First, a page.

The border between Turkey and Syria is becoming a hot spot threatening to expand a Syrian internal rebellion into an international conflict.
Tensions along the 565-mile border have been escalating as rebels and more than 33,000 refugees fleeing the brutal crackdown of President Bashar al-Assad have sought safety in Turkey during the popular uprising against his rule.
On Friday, Syria downed a Turkish fighter jet that Damascus claimed violated Syrian airspace. In several developments Monday, Turkey accused Syrian jets of firing on a search-and-rescue plane. A Syrian military unit approaching the border drew a warning from Turkish Prime Minister Recep Tayyip Erdogan that any military element that approaches the Turkish border form Syria and poses a security risk and danger will be regarded as a threat and treated as a military target. Also, several high-ranking military leaders have defected to Turkey.
Following Fridays incident Turkish officials responded with vague threats, but have refrained from direct military action. As a member of the North Atlantic Treaty Organization, Turkey called for consultations with its NATO partners that were held Tuesday. It did not, however, invoke another provision that makes an attack against one member an attack against all members and pave the way for international response. NATO members have been reluctant in other international forums to endorse military action against President Assad and demonstrated that same restraint after the meeting.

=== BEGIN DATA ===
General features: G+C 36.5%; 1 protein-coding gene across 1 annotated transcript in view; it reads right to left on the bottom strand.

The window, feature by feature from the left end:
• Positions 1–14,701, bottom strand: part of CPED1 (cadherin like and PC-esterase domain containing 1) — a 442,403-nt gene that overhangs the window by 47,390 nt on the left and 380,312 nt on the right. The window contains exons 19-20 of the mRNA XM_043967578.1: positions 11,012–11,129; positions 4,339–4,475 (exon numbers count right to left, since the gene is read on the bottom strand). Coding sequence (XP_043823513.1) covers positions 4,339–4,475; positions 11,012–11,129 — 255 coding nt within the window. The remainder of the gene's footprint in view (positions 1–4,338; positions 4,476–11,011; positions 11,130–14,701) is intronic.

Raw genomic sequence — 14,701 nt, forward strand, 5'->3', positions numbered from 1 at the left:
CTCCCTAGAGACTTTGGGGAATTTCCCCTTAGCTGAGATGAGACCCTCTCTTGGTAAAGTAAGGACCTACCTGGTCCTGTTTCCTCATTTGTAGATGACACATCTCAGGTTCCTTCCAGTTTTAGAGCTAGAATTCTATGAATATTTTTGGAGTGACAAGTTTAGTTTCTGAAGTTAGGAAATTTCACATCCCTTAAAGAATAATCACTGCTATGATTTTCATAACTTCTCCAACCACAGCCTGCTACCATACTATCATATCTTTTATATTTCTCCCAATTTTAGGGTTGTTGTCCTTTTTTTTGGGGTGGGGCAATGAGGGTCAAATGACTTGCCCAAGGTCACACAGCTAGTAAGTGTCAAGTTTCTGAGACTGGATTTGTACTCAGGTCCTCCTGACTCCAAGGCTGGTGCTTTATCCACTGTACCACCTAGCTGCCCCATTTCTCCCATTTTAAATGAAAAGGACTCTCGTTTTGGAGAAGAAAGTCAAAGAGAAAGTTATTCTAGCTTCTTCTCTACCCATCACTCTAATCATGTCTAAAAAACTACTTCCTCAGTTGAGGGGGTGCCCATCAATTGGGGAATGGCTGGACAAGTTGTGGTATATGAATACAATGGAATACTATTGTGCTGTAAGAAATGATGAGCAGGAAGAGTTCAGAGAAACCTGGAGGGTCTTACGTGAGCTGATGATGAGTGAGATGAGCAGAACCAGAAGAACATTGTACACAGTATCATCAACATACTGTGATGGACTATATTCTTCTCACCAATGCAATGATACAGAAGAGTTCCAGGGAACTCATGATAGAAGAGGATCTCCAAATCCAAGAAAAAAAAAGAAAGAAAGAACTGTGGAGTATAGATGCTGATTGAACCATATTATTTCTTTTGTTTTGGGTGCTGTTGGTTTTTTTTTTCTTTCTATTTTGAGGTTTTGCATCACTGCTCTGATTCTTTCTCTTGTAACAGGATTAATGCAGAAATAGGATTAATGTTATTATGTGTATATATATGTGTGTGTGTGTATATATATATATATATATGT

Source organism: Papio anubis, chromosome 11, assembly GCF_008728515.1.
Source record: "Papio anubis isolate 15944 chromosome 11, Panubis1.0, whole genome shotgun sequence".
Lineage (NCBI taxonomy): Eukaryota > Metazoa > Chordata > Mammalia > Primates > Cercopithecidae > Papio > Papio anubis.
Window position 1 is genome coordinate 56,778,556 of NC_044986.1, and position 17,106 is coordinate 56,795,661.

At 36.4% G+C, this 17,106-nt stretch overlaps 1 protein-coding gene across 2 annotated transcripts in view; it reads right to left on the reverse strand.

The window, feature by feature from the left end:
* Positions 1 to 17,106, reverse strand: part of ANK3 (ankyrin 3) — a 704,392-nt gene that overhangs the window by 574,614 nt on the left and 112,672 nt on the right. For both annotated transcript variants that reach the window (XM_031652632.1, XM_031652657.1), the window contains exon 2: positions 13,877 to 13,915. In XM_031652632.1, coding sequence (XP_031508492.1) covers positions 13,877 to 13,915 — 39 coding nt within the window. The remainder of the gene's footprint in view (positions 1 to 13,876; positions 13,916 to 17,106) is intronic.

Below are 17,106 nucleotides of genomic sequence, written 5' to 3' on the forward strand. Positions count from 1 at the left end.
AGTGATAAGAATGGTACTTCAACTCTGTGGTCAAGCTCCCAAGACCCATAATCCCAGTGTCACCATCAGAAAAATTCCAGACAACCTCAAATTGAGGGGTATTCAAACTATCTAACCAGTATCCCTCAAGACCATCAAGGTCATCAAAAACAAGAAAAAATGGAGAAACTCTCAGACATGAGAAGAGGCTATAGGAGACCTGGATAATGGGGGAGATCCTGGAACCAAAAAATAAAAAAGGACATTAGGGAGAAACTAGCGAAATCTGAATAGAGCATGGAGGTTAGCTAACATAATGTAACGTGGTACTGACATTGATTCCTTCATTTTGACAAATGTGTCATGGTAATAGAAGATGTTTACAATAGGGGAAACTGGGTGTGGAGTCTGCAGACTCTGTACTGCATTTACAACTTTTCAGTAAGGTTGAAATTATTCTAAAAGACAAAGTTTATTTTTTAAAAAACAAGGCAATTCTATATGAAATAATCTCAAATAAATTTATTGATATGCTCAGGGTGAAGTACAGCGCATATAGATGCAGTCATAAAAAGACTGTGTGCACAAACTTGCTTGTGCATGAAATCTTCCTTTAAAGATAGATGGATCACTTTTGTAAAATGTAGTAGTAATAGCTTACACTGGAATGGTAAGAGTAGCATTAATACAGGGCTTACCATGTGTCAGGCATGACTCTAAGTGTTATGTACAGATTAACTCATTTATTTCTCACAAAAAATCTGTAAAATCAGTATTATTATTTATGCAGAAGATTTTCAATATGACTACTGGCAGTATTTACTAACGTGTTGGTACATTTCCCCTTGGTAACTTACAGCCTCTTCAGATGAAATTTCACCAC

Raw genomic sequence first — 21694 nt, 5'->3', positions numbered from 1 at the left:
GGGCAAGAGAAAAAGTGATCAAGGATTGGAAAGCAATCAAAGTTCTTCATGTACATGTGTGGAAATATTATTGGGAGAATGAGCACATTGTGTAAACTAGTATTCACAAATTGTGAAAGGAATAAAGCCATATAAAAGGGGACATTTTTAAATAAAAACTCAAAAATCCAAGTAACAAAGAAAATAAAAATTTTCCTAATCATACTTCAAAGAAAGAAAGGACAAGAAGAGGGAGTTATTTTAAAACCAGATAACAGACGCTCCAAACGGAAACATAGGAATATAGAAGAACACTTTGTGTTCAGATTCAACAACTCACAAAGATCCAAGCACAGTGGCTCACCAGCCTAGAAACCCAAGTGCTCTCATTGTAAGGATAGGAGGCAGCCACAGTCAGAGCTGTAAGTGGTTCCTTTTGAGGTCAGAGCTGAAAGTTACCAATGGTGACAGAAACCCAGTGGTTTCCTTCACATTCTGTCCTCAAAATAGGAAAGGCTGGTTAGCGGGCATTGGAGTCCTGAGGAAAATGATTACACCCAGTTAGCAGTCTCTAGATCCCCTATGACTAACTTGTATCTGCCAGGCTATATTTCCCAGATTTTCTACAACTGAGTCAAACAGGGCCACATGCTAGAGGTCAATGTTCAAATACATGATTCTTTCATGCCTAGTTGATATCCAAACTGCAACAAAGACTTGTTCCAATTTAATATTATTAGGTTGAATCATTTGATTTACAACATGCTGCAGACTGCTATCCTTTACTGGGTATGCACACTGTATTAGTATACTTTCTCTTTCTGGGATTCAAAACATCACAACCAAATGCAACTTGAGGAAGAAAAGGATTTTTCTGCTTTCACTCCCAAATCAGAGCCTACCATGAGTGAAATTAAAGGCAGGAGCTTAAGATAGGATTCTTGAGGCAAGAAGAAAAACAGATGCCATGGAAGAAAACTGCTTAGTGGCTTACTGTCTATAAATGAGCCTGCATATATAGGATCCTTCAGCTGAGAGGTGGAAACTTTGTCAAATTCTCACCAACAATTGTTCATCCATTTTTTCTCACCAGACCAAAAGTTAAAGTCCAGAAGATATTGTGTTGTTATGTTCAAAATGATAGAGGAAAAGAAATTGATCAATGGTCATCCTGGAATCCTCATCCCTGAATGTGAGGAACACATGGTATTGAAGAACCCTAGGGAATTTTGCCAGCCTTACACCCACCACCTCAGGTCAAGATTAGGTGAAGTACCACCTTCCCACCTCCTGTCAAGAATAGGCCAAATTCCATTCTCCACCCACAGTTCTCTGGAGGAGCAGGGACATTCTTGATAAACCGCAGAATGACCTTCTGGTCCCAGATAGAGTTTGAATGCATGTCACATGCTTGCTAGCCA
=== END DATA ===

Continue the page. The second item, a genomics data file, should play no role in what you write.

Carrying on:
NATO Secretary-General Anders Fogh Rasmussen called Syrias downing of the Turkish jet unacceptable and condemned it in the strongest terms while pledging to follow the situation closely. The European Union has taken a similar response ruling out direct action against Syria. China and Russia have blocked international sanctions in the United Nations.
Until now, the Obama administration and other countries have refrained from intervening in what they view as a civil conflict. That may not be possible if President Assad in his bid to retain power provokes a war with Turkey.